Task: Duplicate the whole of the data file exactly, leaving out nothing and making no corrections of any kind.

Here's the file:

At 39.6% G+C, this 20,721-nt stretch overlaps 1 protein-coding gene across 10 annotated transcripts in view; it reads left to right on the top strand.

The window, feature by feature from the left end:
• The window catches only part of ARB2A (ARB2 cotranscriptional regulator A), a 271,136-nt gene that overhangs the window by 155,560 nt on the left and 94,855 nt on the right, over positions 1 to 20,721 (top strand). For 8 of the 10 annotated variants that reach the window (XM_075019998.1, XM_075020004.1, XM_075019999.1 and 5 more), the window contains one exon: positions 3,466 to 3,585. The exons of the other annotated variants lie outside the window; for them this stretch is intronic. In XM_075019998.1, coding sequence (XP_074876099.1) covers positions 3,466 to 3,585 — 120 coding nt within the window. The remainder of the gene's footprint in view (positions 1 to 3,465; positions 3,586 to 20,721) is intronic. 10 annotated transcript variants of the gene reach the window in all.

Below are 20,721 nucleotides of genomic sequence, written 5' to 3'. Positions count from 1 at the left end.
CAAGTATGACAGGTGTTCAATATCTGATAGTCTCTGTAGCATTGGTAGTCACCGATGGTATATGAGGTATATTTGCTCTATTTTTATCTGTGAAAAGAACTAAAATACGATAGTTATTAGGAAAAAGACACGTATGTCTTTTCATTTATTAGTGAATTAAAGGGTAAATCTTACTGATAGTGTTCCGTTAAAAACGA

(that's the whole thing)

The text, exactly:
At 39.6% G+C, this 20,721-nt stretch overlaps 1 protein-coding gene across 10 annotated transcripts in view; it reads left to right on the top strand.

The window, feature by feature from the left end:
• The window catches only part of ARB2A (ARB2 cotranscriptional regulator A), a 271,136-nt gene that overhangs the window by 155,560 nt on the left and 94,855 nt on the right, over positions 1 to 20,721 (top strand). For 8 of the 10 annotated variants that reach the window (XM_075019998.1, XM_075020004.1, XM_075019999.1 and 5 more), the window contains one exon: positions 3,466 to 3,585. The exons of the other annotated variants lie outside the window; for them this stretch is intronic. In XM_075019998.1, coding sequence (XP_074876099.1) covers positions 3,466 to 3,585 — 120 coding nt within the window. The remainder of the gene's footprint in view (positions 1 to 3,465; positions 3,586 to 20,721) is intronic. 10 annotated transcript variants of the gene reach the window in all.

Below are 20,721 nucleotides of genomic sequence, written 5' to 3'. Positions count from 1 at the left end.
CAAGTATGACAGGTGTTCAATATCTGATAGTCTCTGTAGCATTGGTAGTCACCGATGGTATATGAGGTATATTTGCTCTATTTTTATCTGTGAAAAGAACTAAAATACGATAGTTATTAGGAAAAAGACACGTATGTCTTTTCATTTATTAGTGAATTAAAGGGTAAATCTTACTGATAGTGTTCCGTTAAAAACGA